"No," I replied. "I have something I can use, thanks."

"Very good, sir; I'll get these bagged for you. Card as usual, Billy?"

Billy nodded and took a small wallet out of his bomber jacket pocket. Handing over a card from it, he paid for the gear and we carried the bags out to the car. After that he took me on a tour of the village and politely accepted condolences from several people we met. That trip into the village proved to me that, far from being a child who needed looking after, Bill had trained his son to handle situations and make his own decisions, such as when we caught a weather forecast on a TV in the window of an electrical and hardware shop. He looked up at the weather, sniffed the air and headed back to the market. There he studied the produce on a vegetable stall and put in a large order to be delivered the next day. The order included sacks of root vegetables, and potatoes.

"Stocking up for a siege?" I teased him, His rely was a solemn nod. Outside he pointed to the Northern sky. The horizon was inky black.

Back at the house, he showed me a door under the stairs. I opened it and saw a flight of stone steps leading down to a cellar. He switched on a light and led me down the steps. The place was enormous with supporting pillars holding up the farmhouse above. A large oil-fired boiler stood in one corner, and in the opposite one, shelves and buckets holding several foodstuffs. Most were almost empty. He lifted the lid of one and lifted out a handful of white powder. He sniffed it and spread it out over his hand. Dropping it back in the bucket he took down a notepad and pen from a shelf and made a note. Examining the contents of the other containers and also the oil gauge beside the boiler, he made other notes then tore the page from the pad and placed the pad and the pen back on the shelf. Folding the page he stuffed it into his jeans back pocket and indicated the steps. This was one young man who seemed older than his sixteen years indicated. In the hall we met Daley coming out of Bill's study. Immediately, Billy began talking with his hands, and even I could understand him as he mimed bad weather, clapping his hands together to indicate thunder, and fluttering fingers for snow.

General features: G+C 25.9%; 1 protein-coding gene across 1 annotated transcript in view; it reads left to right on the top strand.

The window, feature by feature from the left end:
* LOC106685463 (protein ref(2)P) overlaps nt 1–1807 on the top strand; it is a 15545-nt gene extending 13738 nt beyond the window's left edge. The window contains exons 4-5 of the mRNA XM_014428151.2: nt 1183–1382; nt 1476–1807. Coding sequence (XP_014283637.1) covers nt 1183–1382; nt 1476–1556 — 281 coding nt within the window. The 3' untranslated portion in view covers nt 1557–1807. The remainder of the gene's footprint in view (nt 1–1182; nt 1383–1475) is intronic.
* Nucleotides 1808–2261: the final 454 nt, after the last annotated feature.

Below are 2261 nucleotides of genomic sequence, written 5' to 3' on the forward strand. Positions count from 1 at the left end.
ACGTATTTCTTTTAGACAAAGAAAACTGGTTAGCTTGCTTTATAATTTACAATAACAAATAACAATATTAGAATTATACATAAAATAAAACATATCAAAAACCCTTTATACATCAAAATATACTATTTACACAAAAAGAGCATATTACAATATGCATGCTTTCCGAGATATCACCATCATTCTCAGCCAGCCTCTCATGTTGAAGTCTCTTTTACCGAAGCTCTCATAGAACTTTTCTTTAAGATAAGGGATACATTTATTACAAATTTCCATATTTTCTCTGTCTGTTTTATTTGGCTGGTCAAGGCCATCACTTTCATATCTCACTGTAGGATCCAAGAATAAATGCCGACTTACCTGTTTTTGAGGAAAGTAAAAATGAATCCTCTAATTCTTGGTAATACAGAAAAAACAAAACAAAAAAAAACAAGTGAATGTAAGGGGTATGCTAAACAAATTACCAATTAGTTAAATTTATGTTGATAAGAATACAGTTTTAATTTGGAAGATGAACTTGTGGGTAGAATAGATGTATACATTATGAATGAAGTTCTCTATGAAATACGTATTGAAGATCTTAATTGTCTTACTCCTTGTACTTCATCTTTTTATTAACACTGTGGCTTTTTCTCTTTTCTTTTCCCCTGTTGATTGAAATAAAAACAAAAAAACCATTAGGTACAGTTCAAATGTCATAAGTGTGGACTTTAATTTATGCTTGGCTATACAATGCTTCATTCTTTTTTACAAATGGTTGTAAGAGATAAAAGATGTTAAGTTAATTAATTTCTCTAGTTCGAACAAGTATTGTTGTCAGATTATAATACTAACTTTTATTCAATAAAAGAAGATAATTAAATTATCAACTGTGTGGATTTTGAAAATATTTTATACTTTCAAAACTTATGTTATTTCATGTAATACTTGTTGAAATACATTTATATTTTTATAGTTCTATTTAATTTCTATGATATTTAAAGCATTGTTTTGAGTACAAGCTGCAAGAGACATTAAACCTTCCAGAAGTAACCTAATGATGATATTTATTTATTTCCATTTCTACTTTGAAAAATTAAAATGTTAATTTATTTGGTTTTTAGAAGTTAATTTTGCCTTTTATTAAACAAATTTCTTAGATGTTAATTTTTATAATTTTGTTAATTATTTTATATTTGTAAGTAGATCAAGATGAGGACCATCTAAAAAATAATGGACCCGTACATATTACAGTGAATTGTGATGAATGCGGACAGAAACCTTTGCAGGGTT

"You're kidding me!" Daley laughed, but Billy shook his head and beckoned us into the lounge where he switched on the TV by the fire, flipping the channels till he got a news program. Sure enough, the weather forecaster predicted a bank of snow and storms heading south from Scotland, and a drop in temperature. We were in for a bad spell and the kid knew it. He handed Daley the list he'd made and made a wide circle with his hands, bringing it ever tighter then clenching his fists.

"What's he saying?" I asked.

"He's telling us we're going to have a beauty of the storm and we've to batten down the hatches. Once the weather closes in, we'll be going nowhere. The kid knows his weather all right; he's a regular farm boy."

"Okay, how many days do we have?"

Billy put up three then five fingers. "Three to five days," Daley said.

"And the funeral?"

"In five days."